Grand Rapids-based Long Road Distillers would be the first distillery in Grand Haven. The Grand Haven City Council, having reviewed proposals from numerous businesses, debated Monday whether to give the spot to the distillery, or to local coffee shop Aldea Coffee.
Aldea Coffee owner Andrew Boyd said Thursday that he and co-owner Jeremy Miller have decided to support Long Road for the depot.
Both companies submitted proposals for occupying the depot, saying their brands and products are a natural fit for the historic venue.
Mayor Geri McCaleb and Councilman Dennis Scott on Monday voiced their preference for a coffee shop.
“Coffee is kind of the universal thing,” the mayor said. “It’s good all times, every time. I think there is definitely a place for (Long Road Distillers) in Grand Haven, I just don’t think the depot is the place.”
Councilman Josh Brugger argued that Long Road is the best option for the site, as the owners have restored historic buildings for their two current locations in Grand Rapids and Boyne City.
“The historic nature of the depot lends itself so well to some refined, high-quality establishment such as the distillery and the folks at Long Road,” Brugger said.
Councilman Mike Fritz called the distillery a “win-win,” adding it could help bring millennials downtown.
Long Road co-founders Jon O’Connor and Kyle Van Strein attended Monday’s meeting and shared their vision for the site.
The founders have been searching for a property in Grand Haven for the past two years, according to O’Connor, as they aim for a year-round business on the Lakeshore. The depot is their first choice due to its historic nature, he said, but if the site is not offered to his business, they will keep looking for the right place in Grand Haven.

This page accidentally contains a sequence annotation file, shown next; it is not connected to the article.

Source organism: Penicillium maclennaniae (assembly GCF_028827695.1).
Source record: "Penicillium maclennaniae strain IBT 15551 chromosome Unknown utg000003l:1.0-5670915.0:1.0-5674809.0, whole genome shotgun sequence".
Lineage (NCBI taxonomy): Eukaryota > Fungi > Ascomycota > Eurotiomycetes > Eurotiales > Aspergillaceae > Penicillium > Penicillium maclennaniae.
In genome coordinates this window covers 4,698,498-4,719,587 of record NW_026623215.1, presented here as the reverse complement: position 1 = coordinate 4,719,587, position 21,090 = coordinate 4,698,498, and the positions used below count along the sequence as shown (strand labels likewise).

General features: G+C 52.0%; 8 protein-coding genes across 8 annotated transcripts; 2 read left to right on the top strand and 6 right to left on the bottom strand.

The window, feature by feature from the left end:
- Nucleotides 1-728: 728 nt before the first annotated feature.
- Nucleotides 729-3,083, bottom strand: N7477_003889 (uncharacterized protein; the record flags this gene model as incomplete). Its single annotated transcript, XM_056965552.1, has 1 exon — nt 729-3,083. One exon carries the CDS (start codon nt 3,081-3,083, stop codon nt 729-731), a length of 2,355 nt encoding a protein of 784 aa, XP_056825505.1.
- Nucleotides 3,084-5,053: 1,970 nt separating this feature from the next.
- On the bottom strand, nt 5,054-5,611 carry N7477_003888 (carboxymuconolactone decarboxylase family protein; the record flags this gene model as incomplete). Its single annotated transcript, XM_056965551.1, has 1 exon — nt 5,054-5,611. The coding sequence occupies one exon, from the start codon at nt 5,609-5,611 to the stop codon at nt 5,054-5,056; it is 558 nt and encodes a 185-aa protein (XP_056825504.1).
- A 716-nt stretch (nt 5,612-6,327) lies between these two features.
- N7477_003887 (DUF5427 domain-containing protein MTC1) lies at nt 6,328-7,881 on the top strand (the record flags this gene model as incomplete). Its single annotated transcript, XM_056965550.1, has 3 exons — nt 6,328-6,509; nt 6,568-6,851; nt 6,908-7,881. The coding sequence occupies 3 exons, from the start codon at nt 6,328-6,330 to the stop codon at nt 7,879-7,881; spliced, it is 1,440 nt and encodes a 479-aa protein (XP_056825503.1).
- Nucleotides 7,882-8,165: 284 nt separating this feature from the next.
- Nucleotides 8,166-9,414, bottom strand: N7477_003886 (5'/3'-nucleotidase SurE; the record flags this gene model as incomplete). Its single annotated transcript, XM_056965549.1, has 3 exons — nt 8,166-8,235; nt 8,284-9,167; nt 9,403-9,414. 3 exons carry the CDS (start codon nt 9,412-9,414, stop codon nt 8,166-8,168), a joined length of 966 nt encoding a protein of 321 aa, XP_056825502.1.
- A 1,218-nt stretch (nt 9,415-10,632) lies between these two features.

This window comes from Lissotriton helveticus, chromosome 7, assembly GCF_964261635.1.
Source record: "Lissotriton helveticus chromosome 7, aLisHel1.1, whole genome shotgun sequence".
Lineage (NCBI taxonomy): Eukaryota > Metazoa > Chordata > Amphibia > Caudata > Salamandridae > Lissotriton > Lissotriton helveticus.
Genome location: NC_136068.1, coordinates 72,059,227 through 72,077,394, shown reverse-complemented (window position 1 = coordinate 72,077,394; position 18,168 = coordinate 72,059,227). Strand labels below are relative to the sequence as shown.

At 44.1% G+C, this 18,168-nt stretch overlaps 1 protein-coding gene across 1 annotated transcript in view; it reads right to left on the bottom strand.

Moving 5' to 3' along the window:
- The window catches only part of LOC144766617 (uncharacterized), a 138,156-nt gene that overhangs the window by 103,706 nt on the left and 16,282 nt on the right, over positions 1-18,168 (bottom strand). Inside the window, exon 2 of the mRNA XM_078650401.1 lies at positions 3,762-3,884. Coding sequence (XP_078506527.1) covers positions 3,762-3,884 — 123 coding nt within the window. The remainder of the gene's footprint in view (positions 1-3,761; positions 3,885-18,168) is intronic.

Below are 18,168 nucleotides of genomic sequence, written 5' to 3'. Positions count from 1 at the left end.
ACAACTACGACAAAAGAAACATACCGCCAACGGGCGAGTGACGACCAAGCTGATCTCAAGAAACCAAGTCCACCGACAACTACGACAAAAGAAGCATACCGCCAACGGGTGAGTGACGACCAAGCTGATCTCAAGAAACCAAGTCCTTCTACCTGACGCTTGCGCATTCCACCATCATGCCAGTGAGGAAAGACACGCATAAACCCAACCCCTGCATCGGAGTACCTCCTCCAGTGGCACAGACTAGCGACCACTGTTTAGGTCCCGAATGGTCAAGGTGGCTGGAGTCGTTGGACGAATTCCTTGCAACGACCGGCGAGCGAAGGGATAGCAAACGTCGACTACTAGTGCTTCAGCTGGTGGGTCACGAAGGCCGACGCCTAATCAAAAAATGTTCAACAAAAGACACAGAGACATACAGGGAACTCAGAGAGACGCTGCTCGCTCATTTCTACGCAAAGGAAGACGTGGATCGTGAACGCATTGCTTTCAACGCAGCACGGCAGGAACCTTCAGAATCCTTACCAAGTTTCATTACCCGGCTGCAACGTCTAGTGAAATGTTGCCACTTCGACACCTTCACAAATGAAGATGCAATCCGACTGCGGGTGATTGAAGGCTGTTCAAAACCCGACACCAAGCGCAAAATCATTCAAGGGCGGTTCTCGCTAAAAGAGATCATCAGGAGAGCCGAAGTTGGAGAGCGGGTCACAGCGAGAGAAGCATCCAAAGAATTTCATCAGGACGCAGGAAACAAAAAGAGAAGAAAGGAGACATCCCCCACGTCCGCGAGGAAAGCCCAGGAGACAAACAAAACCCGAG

O’Connor said the depot site would be a hybrid of Long Road’s flagship in Grand Rapids and its small tasting room in Boyne City. Grand Haven’s Long Road would offer a tasting room, cocktail bar and limited-item menu with small plates that could be prepared on site. Production will remain at the Grand Rapids location, where meats and breads are made in-house.
The distilling operation would also remain in Grand Rapids, O’Connor said.
Long Road would also offer catering, as it does at its existing locations. These establishments are not open past midnight, O’Connor said.
The Grand Armory is a great home for Aldea Coffee, Boyd said, and while the depot’s historic nature is appealing, maintaining existing community ties is important.
“You have people from multiple generations coming in, and at some point they’ve interacted with the Armory and have a story about it,” he said. “We’re always seeking something like that: stories prior to our story.”
Aldea offers its Honduras-sourced coffee in addition to non-coffee beverages and pastries.
The city has in recent months reviewed plans for upgrades to the depot building, which could entail new windows and doors. The interior has undergone renovations and features a flex space for public uses and the fixed vendor space, which is about 1,000 square feet.
“We are committed to investing heavily in restoration of the building while maintaining character both inside and out,” O’Connor said.
Councilman Bob Monetza said he was concerned for how an alcohol-serving business would interact with the public aspect of the building, but over the course of the meeting said he was leaning toward supporting the distillery.
The vendor will enter a 20-month agreement, with the option to continue operating at the location long-term.
City Manager Pat McGinnis said he will bring a vote on a potential tenant to the Council at its March 4 meeting.